The campaign cash dash is quickly shifting to a phase where candidates, parties and independent groups are unloading money at a rapid clip as they try to sway voters tuning in ahead of the November election.
New campaign reports published Wednesday reveal the ramp-up in spending in races for governor to attorney general on down to the fight for control of the Legislature.
DFL Gov. Tim Walz entered the final six weeks with about $3.2 million available to spend after spending slightly more than that between mid July and mid September. His Republican opponent, former state Sen. Scott Jensen, had about $865,000 at the ready after sending nearly twice that much out the door in the preceding two months.
The rivals brought in similar amounts over that stretch, but that was helped along by a $584,000 public subsidy Jensen received. The subsidy, which comes with conditions, was larger because Walz decided not to abide by a race spending cap.
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Both campaigns hailed their hauls.
“As Election Day approaches, more and more Minnesotans are showing their support for Governor Walz and Lieutenant Governor Flanagan’s leadership,” said Nichole Johnson, the campaign manager for the incumbents’ re-election team.
"Everyday Minnesotans clearly want a change in leadership in our state, and they're not only propelling us to record breaking numbers, but victory this fall,” Jensen said in a written statement.
Their campaign figures are only part of the story: Jensen is getting battered by outside spending. The Alliance for a Better Minnesota, which is the main DFL-aligned group active in the race, has already plowed $9 million into digital and TV ads against Jensen, most of it since he won the GOP nomination in August.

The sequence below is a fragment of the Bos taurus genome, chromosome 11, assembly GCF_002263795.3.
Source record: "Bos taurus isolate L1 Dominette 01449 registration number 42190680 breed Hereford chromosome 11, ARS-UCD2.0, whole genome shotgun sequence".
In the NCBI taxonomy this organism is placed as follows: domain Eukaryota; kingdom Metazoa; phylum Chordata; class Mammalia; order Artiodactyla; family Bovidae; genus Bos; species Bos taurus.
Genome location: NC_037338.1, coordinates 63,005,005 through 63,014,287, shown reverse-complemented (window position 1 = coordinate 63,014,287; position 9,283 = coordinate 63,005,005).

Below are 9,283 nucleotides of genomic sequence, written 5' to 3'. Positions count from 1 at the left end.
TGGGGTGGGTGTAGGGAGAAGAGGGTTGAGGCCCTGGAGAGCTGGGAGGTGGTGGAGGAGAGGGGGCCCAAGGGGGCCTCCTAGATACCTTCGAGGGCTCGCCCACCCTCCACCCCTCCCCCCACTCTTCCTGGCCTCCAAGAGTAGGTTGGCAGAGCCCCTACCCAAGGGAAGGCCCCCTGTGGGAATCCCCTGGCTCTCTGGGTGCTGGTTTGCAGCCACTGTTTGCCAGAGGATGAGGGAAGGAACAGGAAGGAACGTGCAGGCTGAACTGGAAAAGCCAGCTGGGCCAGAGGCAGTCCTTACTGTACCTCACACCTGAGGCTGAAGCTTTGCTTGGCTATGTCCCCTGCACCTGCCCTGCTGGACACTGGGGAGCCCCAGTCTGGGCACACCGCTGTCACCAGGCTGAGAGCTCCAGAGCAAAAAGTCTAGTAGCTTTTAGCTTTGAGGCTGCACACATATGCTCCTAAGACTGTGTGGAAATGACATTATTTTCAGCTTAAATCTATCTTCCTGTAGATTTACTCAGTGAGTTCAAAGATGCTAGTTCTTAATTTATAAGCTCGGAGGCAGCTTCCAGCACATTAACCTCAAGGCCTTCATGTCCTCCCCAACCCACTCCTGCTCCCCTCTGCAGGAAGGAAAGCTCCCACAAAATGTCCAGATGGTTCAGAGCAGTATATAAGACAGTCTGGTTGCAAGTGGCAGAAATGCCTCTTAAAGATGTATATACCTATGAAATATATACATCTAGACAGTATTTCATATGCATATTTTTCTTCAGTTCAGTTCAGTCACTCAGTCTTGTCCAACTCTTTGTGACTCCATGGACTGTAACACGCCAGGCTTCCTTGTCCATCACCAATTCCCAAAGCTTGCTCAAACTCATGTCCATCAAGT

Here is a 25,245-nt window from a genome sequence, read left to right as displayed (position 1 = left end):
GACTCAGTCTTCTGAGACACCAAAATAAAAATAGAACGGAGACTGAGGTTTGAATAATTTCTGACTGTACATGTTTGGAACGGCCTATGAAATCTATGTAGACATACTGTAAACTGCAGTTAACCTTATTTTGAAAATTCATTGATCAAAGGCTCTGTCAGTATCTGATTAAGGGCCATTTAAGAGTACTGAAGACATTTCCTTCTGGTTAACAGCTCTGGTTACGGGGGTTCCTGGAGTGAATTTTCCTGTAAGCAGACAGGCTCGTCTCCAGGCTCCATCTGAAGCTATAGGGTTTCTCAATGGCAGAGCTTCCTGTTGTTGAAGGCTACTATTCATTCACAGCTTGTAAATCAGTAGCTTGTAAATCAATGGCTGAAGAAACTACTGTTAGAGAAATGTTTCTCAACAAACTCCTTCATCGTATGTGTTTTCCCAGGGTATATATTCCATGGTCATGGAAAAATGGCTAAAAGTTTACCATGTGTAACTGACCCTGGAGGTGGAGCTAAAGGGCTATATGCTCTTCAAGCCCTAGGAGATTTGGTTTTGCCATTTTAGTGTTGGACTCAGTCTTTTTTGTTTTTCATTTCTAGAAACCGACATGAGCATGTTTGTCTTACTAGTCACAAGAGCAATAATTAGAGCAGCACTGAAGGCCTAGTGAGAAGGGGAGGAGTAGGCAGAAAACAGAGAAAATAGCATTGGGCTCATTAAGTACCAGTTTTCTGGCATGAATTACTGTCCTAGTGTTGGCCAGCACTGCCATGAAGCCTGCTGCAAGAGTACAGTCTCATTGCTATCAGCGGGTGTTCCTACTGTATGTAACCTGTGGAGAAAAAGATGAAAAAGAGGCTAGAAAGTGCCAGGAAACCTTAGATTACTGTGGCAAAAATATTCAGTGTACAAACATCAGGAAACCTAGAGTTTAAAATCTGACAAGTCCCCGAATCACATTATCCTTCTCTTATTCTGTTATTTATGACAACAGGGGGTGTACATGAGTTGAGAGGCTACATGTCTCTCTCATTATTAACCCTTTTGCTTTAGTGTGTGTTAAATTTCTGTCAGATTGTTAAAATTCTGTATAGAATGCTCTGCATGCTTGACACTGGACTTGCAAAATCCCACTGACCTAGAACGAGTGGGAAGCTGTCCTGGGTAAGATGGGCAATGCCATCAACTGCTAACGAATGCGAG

The Planned Parenthood of Minnesota Action Fund, which is sitting on $1 million, has devoted $400,000 to the governor’s race. Part of it has gone to brochures and canvassers for Walz and part for similar efforts against Jensen.
The corresponding Republican spending is tougher to track. The Freedom Club, which has paid for anti-Walz billboards, a plane banner and other visibility tools around the State Fair, is doing its spending through an entity that doesn’t report to state regulators.
But big dollars are sloshing around up and down the fall ticket:
In the attorney general’s race, DFL incumbent Keith Ellison retained a $923,000 to $321,000 available cash edge over Republican challenger Jim Schultz. Like Jensen, Ellison benefited from a $147,000 public subsidy when Schultz opted out of the program. But outside entities have made ample television reservations for the closing weeks, which could dwarf what even what the candidates put in.
For secretary of state, DFL incumbent Steve Simon held a commanding bankroll advantage over Republican Kim Crockett — $967,000 to $287,000. There, too, groups were starting to steer significant amounts into the race.
The state auditor’s contest was the sole race where the Republican candidate had more money left to spend. First-time candidate Ryan Wilson entered fall with $162,000 at the ready while DFL incumbent Julie Blaha had roughly $75,000. But Wilson has gotten there by personally absorbing most of his campaign’s costs.
This reporting period didn’t require state House and Senate candidates to detail their fundraising and expenses. That will happen next in October.
But the DFL and Republican caucuses in the chambers did have to show their cards.
The DFL caucuses held the financial advantage, with $2.8 million reserved for the Senate DFL and about $2 million for the House DFL. But both of those benefited from major cash transfers from the state party and a national group aiding Democrats in legislative races.
Senate Republicans, who currently hold the majority, were sitting on about $1.9 million. House Republicans had just shy of $1 million.
But in those races, too, outside forces will be amplified. Unions, business groups and other interests hoping to sway policy at the Capitol are spreading money around.
With the majorities expected to come down to a narrow band of seats, some of those contests could turn into $1 million to $2 million affairs. Most of that will be in the form of ads over which the candidates have no control.